The share capital may be insignificant, for example 100 EUR or the actual amount to be deposited by the promoters for the quest of the venture. The shares may be allotted at par value. Any class of share is acceptable ordinary, preference and with different voting and dividend rights. All shares must be nominative. Bearer shares are unacceptable. The capital may be paid up in full or by calls and this can be done in cash or for other consideration.


In a private company, the company must have a minimum of one shareholder. The shareholder/s may all be foreigners residing outside the island. Nationality is of no importance. It is possible for General Meetings of the company to be held abroad and, as a rule written resolutions signed by all the shareholders will suffice in lieu of a meeting. An AGM (Annual General Meeting) must be held every year, with the first to be held within 18 months from the date of incorporation.


One or more directors may be appointed. Their nationality is of no importance. The names of the directors are submitted to the Registrar of Companies and are kept on a public record. There is no obligation to have local directors. Board meetings can be held in any country. Directors’ resolutions may be taken either at a duly convened meeting or without a meeting provided that the resolutions are signed by all the directors.


The directors are those who appoint the secretary and who has the right to resign them. A director may also act as secretary provided he is not the sole director unless the company has one shareholder. There are no restrictions on who may be appointed as a secretary, however, it is practical for the directors and secretary to reside in the same country so as to enable the holding of board meetings. It would also be practical for an assistant secretary to be appointed in Cyprus to attend to the Company’s annual formalities on the island.



Annual returns showing the names of the shareholders must be filed with the Registrar of Companies. The Registry is a public record open to inspection. Any charges against the company must also be filed and registered.




Types of Registration and conditions of ownership

A vessel may be registered under the Cyprus flag if more than 50% of the shares in the ship are owned by:

  • Cypriot citizens or by citizens of other Member States who in the instance of not being permanent residents of the Republic will have appointed an authorised representative in the Republic of Cyprus, or 100% of the shares of the ship is owned by one or more corporations, which have been established and operate under and in accordance with the laws of the Republic of Cyprus and having its registered office in the

Republic; or

  • in accordance with the laws of any other Member State and have their registered office, central administration or principal place of business within the EEA and which have either appointed an authorised representative in Cyprus or the management of the ship is entrusted in full to a Cypriot or a Community ship management company having its place of business in Cyprus, or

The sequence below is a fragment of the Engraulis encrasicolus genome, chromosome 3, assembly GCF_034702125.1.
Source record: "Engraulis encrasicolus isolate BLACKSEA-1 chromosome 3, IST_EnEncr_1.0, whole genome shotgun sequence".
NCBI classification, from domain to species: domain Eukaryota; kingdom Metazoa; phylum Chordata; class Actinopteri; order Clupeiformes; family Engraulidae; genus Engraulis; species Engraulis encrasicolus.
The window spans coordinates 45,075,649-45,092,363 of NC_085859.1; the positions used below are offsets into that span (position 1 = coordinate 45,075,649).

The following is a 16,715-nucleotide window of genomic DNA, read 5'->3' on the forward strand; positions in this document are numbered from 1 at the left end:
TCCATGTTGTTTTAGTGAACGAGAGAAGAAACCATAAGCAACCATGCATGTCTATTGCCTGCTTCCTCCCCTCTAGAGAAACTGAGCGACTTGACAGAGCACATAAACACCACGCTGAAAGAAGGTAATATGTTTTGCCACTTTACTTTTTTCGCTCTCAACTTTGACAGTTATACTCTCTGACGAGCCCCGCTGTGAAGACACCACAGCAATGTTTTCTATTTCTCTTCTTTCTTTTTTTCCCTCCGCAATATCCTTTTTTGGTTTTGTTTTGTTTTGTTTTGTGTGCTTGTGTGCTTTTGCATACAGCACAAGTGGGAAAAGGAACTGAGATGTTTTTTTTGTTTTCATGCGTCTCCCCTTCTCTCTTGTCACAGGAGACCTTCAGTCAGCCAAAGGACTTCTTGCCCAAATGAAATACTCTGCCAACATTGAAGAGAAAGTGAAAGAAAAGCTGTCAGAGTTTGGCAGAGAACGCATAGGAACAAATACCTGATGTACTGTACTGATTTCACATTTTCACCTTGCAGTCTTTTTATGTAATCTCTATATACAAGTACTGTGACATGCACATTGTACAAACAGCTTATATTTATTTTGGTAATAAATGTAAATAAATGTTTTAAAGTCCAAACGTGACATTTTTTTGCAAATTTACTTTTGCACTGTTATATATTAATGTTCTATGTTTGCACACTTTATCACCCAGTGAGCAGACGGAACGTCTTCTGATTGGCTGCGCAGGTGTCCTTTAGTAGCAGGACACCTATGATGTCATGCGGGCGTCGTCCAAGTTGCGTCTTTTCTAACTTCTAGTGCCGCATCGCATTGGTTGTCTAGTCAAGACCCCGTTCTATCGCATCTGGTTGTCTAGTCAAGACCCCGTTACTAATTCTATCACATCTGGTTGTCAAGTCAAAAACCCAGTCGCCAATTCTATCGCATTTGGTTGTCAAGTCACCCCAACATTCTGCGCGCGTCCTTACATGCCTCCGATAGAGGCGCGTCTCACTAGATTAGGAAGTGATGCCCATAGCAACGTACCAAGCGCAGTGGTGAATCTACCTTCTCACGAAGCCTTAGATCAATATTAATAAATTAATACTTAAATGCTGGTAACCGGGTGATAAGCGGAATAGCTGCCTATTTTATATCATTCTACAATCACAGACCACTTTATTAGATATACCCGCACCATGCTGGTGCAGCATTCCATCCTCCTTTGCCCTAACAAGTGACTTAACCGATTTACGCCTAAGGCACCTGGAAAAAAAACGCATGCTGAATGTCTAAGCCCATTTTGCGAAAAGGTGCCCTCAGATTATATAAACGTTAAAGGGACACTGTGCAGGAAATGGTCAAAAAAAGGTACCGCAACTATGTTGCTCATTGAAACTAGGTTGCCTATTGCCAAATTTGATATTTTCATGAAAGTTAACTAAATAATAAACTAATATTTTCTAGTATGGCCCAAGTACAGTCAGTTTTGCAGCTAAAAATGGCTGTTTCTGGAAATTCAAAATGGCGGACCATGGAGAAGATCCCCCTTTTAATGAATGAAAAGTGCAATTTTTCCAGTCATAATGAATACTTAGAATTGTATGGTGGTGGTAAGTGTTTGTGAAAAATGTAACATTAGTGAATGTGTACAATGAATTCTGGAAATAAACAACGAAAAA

• outside Cyprus or outside any other Member State but controlled by Cypriot citizens or citizens of Member States and have either appointed an authorised representative in Cyprus or the management of the ship is entrusted in full to a Cypriot or a Community ship management company having its place of business in Cyprus. The corporate is deemed to be controlled by Cypriots or citizens of any other Member States when more than 50% of its shares are owned by Cypriots or citizens of any other Member States or when the majority of the Directors of the corporation are Cypriot citizens or citizens of any other Member State.

An authorised representative may be a Cypriot citizen or a citizen of any other Member State, who is resident in Cyprus, or a partnership, corporation, or branch established in accordance with the laws of Cyprus, which has its place of business in the Republic and which employs permanent staff in the Republic of Cyprus.

Therefore, this is the reason why all non-European owners who wish to register their ships under the Cyprus flag must incorporate a company in Cyprus. This Company will either acquire the ship in its name, or bareboat charter the ship.

There are three main types of vessel registration in Cyprus, provisional, permanent and parallel registration. All documents which refer to Cypriot ships must be drawn up in a language understandable to the competent officers under the law. In practice, most of the documents are admissible in English. This provision makes the registration of vessels much faster and saves on translation expenses as the documents do not have to be in the Greek language.

Age Limits

The age of a vessel is calculated by deducting the year when its keel was laid from the year when the application for registration of the vessel was filed with the Registrar of Cyprus Ships. The year of conversion or modification or major reconstruction and the year of completion or delivery of a vessel, will be ignored as they are considered irrelevant.


For more detailed information with regards to ship management and the types of vessel registration in Cyprus along with registration fees, tonnage taxes and corporation tax, contact our specialized team of consultants who will help and guide you each step of the way.